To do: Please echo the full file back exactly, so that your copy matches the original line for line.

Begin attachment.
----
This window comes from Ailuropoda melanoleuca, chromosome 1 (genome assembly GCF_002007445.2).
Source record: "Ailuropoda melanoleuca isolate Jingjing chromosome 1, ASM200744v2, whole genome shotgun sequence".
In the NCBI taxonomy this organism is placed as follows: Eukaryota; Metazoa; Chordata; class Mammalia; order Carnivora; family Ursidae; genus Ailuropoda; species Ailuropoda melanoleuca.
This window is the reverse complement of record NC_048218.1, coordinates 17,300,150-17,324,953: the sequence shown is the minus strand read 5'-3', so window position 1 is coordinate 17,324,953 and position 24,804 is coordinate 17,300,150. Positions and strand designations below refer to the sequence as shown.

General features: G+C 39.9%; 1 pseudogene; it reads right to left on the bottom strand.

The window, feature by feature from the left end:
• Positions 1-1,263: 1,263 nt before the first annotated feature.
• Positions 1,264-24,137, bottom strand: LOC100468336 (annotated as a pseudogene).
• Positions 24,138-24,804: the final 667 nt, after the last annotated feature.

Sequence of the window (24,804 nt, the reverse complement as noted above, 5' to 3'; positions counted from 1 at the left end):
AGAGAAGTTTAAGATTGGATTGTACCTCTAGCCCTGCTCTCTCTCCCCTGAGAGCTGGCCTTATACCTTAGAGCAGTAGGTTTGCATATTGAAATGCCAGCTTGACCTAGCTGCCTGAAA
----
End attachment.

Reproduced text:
This window comes from Ailuropoda melanoleuca, chromosome 1 (genome assembly GCF_002007445.2).
Source record: "Ailuropoda melanoleuca isolate Jingjing chromosome 1, ASM200744v2, whole genome shotgun sequence".
In the NCBI taxonomy this organism is placed as follows: Eukaryota; Metazoa; Chordata; class Mammalia; order Carnivora; family Ursidae; genus Ailuropoda; species Ailuropoda melanoleuca.
This window is the reverse complement of record NC_048218.1, coordinates 17,300,150-17,324,953: the sequence shown is the minus strand read 5'-3', so window position 1 is coordinate 17,324,953 and position 24,804 is coordinate 17,300,150. Positions and strand designations below refer to the sequence as shown.

General features: G+C 39.9%; 1 pseudogene; it reads right to left on the bottom strand.

The window, feature by feature from the left end:
• Positions 1-1,263: 1,263 nt before the first annotated feature.
• Positions 1,264-24,137, bottom strand: LOC100468336 (annotated as a pseudogene).
• Positions 24,138-24,804: the final 667 nt, after the last annotated feature.

Sequence of the window (24,804 nt, the reverse complement as noted above, 5' to 3'; positions counted from 1 at the left end):
AGAGAAGTTTAAGATTGGATTGTACCTCTAGCCCTGCTCTCTCTCCCCTGAGAGCTGGCCTTATACCTTAGAGCAGTAGGTTTGCATATTGAAATGCCAGCTTGACCTAGCTGCCTGAAA